Hormonal Influences

The female mammalian brain undergoes a variety of changes during pregnancy which allow for maintenance of the pregnancy, healthy fetal development, parturition, and most importantly, maternal behaviours[1]. Hormonal changes are also prevalent during pregnancy[1]; hence, it is beneficial to understand how hormonal fluctuations and structural changes in the maternal brain are linked. The existing literature suggests that various hormones can have both positive and negative effects on the brain during pregnancy, some of which can persist post-parturition[1]. Since the changes that take place are not restricted to regions of the brain associated with maternal behaviour (i.e. the cingulate cortex[2]), rather extending to regions involved in learning and memory as well[3], understanding how hormones cause these often long-lasting changes to the female brain is essential for preventative and treatment purposes, especially since pregnancy is experienced by such a large portion of the world's female population.

1. Positive Influences

1.1 Estrogen and Progesterone

Figure 1
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These photomicrographs show labelling for GFAP and bFGF in cingulate cortex area 2.
Both maternal and non-maternal rats with high levels of estrogen and progesterone demonstrate greater levels
of GFAP and bFGF than cycling controls; however,the maternal experience of the HP Maternal group significantly
increased expression of these proteins over the non-maternal group (i.e. HP Not group). [2]

High levels of estrogen and decreasing levels of progesterone towards the end of pregnancy have been associated with a dramatic upregulation of astrocytes in the cingulate cortex area 2 of rats, which plays a role in maternal responsiveness[2]. These changes in estrogen and progesterone increase levels of glial fibrillary acidic protein (GFAP) and astrocytic basic fibroblast growth factor (FGF-2 or bFGF) (Figure 1), allowing for the creation of new astrocytes[2]. It is important to note that although these changes are associated with hormonal influences, these changes are not produced by hormonal activity alone, rather maternal experience plays a significant role as well[2]. This upregulation of glial cells during pregnancy may work to either stabilize existing circuits within the cingulate cortex area 2, or to support the creation of new neurons[2]; hence, increasing the expression of appropriate maternal behaviour.

Previous studies have demonstrated that non-human mammals who have not experienced pregnancy find neonates aversive, suggesting that dramatic changes must occur in the brain of a female during pregnancy to allow for neonatal stimuli to be rewarding, and to elicit maternal behaviour[4]. As a result, Lahey and colleagues conducted a study in which they looked at the association between polymorphisms in the gene for estrogen receptor alpha and maternal behaviour in humans[4]. It was hypothesized that neural changes, initiated by binding of estrogen to estrogen receptors during the estrogen surge towards the end of pregnancy, are necessary to make previously aversive infant stimuli rewarding for the mothers4. These neural changes include influences on serotonergic and dopaminergic circuits, as well as, proliferation of oxytocin receptors in the brain[4]. The study found that polymorphisms in estrogen receptor alpha, namely the presence of two intronic SNPs associated with dysphoria in women, prevent these effects of estrogen in late pregnancy; hence, eliciting negative maternal behaviour[4]. Presence of these genetic variations in estrogen receptor alpha was associated with increased blood flow to regions of the brain correlated with negative parenting[4]. However, the findings of this study are preliminary (not conclusive) and require further investigation.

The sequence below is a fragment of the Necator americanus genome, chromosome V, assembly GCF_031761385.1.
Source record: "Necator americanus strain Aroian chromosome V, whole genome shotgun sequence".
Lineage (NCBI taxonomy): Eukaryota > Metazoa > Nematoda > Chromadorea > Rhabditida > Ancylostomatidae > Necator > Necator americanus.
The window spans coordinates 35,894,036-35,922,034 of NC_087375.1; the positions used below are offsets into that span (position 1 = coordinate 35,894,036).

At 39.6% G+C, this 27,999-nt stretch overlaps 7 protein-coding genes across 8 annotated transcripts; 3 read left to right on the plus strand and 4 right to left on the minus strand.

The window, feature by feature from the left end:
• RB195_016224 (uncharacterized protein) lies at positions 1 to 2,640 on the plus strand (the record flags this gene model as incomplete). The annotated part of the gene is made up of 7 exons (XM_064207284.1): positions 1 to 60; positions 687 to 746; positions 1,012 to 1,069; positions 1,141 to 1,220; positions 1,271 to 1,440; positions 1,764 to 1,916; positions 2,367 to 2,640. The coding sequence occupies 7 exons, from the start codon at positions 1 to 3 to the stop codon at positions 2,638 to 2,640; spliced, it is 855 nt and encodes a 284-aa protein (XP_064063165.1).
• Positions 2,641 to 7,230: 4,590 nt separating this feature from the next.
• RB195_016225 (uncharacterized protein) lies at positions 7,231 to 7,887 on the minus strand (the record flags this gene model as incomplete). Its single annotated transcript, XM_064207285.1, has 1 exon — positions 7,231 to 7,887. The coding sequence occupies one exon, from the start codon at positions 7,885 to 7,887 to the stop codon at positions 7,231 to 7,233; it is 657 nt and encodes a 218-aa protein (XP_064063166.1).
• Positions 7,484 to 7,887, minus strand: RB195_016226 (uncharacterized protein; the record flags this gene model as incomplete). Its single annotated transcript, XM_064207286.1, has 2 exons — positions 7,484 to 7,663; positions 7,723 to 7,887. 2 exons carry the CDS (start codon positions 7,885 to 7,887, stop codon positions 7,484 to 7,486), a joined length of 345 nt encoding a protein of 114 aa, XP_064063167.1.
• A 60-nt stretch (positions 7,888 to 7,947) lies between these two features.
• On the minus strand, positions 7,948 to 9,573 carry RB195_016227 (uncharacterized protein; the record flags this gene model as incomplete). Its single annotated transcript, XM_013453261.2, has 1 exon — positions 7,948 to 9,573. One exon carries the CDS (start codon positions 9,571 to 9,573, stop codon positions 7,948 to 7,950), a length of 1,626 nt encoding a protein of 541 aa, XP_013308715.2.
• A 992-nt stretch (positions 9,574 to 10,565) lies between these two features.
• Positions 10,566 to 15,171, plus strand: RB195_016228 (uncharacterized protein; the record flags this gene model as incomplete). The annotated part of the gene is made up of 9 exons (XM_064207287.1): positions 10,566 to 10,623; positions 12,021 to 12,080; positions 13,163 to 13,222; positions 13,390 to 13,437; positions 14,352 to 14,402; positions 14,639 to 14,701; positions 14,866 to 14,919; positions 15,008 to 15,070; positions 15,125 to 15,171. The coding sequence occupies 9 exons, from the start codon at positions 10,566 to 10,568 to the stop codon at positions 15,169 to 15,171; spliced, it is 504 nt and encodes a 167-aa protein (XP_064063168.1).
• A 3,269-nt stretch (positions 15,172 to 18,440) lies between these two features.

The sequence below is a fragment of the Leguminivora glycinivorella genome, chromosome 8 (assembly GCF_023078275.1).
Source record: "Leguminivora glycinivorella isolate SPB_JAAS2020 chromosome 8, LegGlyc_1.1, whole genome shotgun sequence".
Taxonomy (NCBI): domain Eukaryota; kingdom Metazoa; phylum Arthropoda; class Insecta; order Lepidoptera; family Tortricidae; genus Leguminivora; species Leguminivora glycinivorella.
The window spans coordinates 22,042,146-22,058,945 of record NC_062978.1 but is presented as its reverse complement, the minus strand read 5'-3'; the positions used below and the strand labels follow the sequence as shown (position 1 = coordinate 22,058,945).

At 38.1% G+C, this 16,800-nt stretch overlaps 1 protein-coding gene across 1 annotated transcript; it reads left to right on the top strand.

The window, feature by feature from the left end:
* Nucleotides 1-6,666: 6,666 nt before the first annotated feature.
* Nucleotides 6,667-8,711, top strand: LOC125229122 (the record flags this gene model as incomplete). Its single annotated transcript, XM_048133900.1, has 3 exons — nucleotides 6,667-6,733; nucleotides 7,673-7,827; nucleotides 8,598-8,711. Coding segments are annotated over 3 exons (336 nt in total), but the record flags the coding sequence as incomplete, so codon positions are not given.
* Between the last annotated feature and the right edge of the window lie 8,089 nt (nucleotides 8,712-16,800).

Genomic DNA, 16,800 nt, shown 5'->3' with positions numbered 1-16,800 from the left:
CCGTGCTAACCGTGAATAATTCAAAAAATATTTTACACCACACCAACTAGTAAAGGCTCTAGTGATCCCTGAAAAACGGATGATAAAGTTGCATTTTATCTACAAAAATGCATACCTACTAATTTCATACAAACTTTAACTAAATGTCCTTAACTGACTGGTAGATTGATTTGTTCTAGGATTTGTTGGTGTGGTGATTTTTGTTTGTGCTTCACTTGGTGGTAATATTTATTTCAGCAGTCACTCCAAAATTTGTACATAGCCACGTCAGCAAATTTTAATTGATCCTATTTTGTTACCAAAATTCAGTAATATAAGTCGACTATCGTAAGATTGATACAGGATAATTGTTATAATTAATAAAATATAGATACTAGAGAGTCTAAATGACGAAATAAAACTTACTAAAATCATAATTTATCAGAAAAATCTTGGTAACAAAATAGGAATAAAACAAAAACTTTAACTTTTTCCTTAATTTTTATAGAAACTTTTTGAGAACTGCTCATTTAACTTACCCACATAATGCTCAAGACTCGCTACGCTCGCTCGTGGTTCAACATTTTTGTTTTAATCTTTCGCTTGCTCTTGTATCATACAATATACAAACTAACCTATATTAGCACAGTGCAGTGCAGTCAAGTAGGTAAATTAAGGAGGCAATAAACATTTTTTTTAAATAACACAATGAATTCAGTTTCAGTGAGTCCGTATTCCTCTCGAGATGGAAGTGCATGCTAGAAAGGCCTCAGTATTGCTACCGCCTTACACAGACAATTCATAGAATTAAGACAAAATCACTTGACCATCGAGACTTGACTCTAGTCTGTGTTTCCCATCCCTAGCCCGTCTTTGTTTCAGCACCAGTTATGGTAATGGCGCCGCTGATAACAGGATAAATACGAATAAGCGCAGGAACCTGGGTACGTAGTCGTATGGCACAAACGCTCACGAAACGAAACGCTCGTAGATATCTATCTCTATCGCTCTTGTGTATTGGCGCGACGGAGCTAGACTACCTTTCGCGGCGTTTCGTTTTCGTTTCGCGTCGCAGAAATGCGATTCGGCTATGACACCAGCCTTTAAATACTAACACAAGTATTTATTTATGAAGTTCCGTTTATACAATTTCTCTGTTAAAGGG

1.2 Prolactin

Prolactin is a peptide hormone that is released from the anterior pituitary in response to a variety of stimuli, and it is best known for its role in lactation[5]. Scientific literature suggests that prolactin is involved in a variety of mechanisms throughout the body, and has significant effects on the brain in pregnant women.

1.2a Neuronal Plasticity

Prolactin causes increased neurogenesis in the subventricular zone of the brain during pregnancy in rodents, specifically an increase in the number of olfactory interneurons[6]. In rodents, the resultant olfactory interneurons are required for the processing of pheromones that affect various brain regions associated with maternal behaviour[6]. Exposure to male pheromones in non-pregnant and post-partum female rodents for a time period equivalent to rodent pregnancy advanced maternal behaviour in the rats due to the actions of prolactin and ovarian steroid hormones (i.e. estrogen and progesterone) on olfactory neurogenesis in the subventricular zone[6]. In humans, similar changes may explain the increased sensitivity pregnant women experience to certain odours[7].

1.2b Glial Plasticity

Hormones Affect the Maternal Brain to Alleviate MS Symptoms
Researchers at UCLA found that high levels of estriol during pregnancy can reduce
the amount of demyelinating, inflammatory lesions in the brain in women with early stage Multiple Sclerosis[12]